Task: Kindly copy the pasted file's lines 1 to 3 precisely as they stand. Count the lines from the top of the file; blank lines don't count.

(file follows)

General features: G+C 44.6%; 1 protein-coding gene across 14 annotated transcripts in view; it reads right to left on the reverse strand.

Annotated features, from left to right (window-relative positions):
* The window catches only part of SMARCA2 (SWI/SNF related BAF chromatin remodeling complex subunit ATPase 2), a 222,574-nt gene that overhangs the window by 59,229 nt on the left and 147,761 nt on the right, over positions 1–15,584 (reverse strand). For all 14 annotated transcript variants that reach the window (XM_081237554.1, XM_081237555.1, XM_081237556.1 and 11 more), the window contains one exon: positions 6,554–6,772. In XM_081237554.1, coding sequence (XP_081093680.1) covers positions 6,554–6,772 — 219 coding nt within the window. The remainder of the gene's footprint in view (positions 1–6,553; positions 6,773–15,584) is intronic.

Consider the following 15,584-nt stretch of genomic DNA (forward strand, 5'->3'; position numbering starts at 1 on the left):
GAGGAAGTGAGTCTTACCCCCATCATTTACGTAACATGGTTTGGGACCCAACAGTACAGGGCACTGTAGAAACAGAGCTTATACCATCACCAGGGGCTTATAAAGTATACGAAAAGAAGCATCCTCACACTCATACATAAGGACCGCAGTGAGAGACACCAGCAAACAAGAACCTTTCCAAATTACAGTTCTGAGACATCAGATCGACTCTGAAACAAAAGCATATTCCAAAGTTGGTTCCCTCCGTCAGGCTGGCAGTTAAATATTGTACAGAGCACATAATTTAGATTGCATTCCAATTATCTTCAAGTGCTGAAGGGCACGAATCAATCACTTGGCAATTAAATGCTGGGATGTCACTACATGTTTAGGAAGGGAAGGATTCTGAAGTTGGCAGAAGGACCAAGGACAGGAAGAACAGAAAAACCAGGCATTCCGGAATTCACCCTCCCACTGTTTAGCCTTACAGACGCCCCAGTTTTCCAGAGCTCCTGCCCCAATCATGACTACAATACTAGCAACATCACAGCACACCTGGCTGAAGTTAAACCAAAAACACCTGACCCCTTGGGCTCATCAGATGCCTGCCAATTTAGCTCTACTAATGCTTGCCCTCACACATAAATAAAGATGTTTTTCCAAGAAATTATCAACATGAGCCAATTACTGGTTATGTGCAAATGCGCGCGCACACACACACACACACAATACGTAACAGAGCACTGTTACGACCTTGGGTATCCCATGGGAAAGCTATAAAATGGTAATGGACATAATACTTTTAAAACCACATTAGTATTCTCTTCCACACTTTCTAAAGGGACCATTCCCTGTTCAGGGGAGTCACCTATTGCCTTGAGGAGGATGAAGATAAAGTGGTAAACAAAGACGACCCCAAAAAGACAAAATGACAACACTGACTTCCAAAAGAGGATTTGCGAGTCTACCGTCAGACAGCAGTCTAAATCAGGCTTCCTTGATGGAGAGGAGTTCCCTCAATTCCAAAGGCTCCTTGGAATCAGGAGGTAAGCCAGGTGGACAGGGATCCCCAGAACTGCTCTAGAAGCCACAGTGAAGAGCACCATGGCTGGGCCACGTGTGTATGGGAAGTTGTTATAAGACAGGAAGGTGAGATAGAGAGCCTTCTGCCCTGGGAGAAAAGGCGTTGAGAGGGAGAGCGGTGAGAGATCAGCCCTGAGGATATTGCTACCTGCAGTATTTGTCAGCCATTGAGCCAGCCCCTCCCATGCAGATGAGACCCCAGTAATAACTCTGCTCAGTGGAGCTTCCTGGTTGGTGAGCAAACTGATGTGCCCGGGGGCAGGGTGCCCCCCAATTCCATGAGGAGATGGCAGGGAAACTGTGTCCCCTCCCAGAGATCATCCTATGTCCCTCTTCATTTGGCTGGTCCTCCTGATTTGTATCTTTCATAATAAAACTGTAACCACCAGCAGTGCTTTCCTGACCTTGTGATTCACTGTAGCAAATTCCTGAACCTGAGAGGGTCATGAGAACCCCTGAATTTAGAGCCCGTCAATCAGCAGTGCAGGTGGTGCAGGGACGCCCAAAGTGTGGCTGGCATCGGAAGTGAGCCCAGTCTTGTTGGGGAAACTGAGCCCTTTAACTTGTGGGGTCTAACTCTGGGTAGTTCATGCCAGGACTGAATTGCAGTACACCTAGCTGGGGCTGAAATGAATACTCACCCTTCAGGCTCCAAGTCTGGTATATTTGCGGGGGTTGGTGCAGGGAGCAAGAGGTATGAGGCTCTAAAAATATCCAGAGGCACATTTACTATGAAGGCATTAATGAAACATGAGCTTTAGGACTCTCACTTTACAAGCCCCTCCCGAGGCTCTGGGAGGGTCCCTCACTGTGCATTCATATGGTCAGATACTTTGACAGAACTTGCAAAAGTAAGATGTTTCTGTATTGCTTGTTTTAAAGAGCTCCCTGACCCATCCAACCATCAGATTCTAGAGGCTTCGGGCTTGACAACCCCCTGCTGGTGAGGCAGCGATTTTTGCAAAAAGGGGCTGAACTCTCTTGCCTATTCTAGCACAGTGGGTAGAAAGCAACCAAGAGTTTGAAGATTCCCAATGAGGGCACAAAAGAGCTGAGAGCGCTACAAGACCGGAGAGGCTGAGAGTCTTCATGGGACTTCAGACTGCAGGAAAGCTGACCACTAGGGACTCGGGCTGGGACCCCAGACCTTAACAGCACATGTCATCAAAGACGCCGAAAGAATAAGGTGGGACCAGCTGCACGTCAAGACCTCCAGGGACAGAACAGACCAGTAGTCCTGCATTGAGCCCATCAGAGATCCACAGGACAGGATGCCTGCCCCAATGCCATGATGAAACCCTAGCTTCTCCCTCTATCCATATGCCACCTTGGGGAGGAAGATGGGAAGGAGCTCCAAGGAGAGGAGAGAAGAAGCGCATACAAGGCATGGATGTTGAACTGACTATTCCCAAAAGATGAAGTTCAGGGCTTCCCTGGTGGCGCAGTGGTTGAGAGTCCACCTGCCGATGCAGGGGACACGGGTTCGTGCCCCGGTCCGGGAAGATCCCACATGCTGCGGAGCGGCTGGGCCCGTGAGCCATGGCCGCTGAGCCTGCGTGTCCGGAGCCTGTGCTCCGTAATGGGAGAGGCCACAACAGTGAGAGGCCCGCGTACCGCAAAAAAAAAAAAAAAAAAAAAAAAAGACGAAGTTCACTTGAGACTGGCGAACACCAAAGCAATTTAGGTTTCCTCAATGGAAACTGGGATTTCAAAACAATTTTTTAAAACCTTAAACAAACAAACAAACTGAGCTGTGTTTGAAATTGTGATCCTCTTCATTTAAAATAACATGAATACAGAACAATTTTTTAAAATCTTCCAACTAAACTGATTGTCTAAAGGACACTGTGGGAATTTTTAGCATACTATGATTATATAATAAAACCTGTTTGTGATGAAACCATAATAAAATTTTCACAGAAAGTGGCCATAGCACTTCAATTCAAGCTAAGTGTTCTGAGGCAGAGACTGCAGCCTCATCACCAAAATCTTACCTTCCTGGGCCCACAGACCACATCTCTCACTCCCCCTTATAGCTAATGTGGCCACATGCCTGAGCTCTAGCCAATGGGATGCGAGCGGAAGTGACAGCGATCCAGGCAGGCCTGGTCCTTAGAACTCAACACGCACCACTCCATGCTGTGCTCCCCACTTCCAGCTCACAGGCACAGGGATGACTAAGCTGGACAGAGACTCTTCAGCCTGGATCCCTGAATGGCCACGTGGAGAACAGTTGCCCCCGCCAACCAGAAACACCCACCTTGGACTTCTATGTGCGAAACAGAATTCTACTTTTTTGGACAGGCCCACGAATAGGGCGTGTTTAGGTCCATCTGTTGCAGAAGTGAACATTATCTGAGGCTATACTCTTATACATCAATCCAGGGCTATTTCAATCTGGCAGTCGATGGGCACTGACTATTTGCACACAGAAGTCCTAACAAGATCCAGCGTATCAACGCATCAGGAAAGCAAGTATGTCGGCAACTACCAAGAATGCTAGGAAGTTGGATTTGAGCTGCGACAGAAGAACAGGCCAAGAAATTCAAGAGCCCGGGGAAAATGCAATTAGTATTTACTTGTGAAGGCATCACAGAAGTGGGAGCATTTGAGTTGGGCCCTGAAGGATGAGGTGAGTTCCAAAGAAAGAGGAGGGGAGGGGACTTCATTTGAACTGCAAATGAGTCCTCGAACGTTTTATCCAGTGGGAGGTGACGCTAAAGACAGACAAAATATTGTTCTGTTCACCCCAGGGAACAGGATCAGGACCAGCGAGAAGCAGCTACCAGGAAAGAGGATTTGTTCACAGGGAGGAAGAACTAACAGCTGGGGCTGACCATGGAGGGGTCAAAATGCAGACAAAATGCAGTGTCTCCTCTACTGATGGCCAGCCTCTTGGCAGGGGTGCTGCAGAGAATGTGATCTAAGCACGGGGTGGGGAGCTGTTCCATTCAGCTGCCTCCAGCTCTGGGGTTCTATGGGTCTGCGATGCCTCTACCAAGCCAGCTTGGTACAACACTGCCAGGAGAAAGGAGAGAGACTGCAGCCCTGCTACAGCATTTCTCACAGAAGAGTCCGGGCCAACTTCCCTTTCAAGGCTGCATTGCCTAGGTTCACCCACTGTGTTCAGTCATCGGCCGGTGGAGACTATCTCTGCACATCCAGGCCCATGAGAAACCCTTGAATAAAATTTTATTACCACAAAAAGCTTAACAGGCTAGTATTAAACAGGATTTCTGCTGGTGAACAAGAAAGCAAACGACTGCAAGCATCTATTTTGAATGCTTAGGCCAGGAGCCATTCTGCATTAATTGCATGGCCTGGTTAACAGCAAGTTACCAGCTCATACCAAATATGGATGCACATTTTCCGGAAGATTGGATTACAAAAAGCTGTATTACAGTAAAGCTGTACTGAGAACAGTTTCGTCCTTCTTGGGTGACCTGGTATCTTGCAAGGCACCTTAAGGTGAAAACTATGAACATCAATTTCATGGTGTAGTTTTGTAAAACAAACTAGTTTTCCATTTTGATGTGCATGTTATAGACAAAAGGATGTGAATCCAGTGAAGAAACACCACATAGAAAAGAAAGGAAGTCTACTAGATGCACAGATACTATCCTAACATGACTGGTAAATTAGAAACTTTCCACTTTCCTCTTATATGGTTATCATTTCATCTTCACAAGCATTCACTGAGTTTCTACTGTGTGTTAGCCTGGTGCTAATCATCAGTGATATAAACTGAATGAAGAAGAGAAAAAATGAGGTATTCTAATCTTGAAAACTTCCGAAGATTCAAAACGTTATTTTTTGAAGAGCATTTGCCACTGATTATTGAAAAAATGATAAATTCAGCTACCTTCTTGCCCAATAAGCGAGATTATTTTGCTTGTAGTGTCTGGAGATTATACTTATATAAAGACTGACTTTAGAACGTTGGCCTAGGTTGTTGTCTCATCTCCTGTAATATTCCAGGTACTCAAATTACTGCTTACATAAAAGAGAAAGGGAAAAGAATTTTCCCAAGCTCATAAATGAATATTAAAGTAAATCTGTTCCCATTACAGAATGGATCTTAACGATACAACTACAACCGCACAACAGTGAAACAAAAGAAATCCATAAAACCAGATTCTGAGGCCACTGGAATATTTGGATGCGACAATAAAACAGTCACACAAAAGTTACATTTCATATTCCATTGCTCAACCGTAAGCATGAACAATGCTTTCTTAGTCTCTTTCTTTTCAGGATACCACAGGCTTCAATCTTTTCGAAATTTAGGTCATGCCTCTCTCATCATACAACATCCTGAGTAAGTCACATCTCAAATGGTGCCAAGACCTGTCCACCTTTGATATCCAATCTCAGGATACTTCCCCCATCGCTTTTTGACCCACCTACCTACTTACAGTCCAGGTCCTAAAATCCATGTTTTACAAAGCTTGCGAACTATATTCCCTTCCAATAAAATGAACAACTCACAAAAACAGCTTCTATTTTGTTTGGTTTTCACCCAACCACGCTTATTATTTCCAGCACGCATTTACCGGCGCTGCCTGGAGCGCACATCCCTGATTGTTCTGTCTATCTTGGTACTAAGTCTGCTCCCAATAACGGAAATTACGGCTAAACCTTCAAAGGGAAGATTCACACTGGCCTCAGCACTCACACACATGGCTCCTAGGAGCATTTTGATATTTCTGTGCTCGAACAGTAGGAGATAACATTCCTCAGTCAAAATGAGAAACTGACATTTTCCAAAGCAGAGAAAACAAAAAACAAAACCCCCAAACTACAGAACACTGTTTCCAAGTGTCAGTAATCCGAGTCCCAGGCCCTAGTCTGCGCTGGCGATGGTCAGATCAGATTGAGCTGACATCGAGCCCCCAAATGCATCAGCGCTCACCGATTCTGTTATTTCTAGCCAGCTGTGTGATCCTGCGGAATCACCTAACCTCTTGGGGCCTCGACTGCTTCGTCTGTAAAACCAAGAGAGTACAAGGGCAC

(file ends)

General features: G+C 44.6%; 1 protein-coding gene across 14 annotated transcripts in view; it reads right to left on the reverse strand.

Annotated features, from left to right (window-relative positions):
* The window catches only part of SMARCA2 (SWI/SNF related BAF chromatin remodeling complex subunit ATPase 2), a 222,574-nt gene that overhangs the window by 59,229 nt on the left and 147,761 nt on the right, over positions 1–15,584 (reverse strand). For all 14 annotated transcript variants that reach the window (XM_081237554.1, XM_081237555.1, XM_081237556.1 and 11 more), the window contains one exon: positions 6,554–6,772. In XM_081237554.1, coding sequence (XP_081093680.1) covers positions 6,554–6,772 — 219 coding nt within the window. The remainder of the gene's footprint in view (positions 1–6,553; positions 6,773–15,584) is intronic.